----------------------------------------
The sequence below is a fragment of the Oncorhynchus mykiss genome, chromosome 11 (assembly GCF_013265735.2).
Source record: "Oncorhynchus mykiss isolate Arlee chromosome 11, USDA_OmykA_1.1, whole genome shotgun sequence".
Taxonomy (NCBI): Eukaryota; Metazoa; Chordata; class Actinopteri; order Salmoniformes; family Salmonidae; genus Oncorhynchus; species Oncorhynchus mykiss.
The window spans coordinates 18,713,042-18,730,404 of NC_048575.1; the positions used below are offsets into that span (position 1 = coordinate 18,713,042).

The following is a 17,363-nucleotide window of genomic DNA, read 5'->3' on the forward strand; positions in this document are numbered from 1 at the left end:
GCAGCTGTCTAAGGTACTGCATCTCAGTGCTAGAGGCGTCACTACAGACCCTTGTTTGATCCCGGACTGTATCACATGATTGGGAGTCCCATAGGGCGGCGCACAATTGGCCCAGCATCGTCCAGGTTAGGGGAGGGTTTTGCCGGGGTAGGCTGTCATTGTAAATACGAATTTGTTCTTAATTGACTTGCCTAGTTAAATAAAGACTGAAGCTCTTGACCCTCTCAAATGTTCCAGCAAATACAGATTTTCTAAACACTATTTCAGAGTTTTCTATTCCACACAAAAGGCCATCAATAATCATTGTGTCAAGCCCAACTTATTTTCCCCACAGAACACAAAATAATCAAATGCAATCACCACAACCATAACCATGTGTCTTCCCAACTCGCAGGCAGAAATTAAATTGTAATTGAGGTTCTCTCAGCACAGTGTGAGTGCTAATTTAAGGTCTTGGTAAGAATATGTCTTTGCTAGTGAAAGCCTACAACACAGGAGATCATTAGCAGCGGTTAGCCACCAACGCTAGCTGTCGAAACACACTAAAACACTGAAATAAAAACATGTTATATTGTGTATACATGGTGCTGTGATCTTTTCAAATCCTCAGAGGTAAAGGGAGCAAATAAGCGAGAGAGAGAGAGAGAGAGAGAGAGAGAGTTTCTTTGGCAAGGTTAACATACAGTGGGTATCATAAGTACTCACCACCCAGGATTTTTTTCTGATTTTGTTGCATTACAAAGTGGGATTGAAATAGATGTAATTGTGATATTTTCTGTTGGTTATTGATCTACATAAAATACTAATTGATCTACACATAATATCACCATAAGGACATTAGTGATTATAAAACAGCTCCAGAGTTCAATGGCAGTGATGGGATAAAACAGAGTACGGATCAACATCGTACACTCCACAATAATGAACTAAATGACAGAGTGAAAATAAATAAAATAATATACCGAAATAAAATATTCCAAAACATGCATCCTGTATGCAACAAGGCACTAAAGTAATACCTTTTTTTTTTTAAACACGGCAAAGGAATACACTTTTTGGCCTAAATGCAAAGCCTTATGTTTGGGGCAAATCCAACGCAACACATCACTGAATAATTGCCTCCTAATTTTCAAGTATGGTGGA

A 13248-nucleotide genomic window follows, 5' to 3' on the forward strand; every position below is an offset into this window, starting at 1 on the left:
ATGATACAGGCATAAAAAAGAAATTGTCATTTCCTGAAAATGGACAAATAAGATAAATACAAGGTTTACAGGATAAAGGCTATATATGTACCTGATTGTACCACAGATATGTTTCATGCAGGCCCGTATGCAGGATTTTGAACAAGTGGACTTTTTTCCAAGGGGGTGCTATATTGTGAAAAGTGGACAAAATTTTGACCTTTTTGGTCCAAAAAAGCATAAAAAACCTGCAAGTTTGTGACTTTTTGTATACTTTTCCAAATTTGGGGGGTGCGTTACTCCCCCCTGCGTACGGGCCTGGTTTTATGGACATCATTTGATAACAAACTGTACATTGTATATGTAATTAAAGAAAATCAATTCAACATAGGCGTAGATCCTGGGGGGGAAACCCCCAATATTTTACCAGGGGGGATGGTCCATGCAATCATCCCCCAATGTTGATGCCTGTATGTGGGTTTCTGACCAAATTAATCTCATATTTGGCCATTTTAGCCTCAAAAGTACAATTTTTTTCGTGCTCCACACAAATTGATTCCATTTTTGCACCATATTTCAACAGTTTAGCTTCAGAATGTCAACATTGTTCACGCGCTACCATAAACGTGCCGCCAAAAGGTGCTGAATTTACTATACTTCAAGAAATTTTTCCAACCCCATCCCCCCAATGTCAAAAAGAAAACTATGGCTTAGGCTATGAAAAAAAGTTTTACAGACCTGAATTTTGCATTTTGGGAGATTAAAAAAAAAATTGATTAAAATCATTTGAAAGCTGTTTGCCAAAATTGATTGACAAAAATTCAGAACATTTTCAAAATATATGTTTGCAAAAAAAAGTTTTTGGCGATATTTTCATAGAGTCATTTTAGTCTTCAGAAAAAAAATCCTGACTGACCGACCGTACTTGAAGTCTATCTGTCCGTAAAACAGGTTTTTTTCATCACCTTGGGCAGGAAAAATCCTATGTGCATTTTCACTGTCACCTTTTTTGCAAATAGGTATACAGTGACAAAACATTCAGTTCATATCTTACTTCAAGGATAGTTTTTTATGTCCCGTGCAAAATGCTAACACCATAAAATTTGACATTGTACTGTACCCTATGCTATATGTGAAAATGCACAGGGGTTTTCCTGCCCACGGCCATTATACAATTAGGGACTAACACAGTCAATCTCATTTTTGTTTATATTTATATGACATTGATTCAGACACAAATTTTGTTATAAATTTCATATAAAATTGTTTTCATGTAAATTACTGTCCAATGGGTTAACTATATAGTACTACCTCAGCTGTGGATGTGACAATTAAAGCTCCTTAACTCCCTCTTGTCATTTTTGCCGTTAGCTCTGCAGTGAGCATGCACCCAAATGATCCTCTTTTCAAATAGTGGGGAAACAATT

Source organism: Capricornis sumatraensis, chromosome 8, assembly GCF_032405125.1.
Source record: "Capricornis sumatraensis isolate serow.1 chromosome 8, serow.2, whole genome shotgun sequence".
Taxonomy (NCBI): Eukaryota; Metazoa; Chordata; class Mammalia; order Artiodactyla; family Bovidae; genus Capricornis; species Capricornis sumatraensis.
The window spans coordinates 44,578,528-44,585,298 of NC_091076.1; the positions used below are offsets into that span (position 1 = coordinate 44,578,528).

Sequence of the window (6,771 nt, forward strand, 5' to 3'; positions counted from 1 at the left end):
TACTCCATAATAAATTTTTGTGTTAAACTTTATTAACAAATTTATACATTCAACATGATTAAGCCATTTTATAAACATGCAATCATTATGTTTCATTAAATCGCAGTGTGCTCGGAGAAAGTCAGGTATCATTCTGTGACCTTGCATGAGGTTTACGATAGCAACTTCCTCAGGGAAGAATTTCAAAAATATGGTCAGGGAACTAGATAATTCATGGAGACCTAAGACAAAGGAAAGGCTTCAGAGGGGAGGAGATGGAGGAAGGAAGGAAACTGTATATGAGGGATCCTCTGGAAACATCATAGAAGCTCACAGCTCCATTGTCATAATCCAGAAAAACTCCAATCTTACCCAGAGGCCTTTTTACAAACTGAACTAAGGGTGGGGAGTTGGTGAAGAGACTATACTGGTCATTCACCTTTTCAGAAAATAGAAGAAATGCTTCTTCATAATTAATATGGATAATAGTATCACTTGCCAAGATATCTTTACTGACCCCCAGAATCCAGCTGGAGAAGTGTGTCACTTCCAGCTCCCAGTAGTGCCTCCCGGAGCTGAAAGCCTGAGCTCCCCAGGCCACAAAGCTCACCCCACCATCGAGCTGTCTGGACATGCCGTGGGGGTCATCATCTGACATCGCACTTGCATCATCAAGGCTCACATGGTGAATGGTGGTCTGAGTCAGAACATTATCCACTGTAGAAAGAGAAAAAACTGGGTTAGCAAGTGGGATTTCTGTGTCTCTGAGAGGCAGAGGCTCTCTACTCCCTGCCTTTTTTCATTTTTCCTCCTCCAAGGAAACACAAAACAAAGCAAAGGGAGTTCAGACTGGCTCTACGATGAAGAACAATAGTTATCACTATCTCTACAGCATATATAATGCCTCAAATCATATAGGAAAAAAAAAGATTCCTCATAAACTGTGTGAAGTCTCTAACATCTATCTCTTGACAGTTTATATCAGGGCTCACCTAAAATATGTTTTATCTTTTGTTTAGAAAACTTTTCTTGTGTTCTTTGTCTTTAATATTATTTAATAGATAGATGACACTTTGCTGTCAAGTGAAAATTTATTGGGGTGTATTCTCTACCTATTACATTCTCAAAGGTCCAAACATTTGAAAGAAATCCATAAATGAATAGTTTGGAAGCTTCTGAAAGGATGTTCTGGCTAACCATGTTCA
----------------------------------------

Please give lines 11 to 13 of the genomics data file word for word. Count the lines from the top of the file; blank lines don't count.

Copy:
Taxonomy (NCBI): Eukaryota; Metazoa; Chordata; class Mammalia; order Artiodactyla; family Bovidae; genus Capricornis; species Capricornis sumatraensis.
The window spans coordinates 44,578,528-44,585,298 of NC_091076.1; the positions used below are offsets into that span (position 1 = coordinate 44,578,528).

Sequence of the window (6,771 nt, forward strand, 5' to 3'; positions counted from 1 at the left end):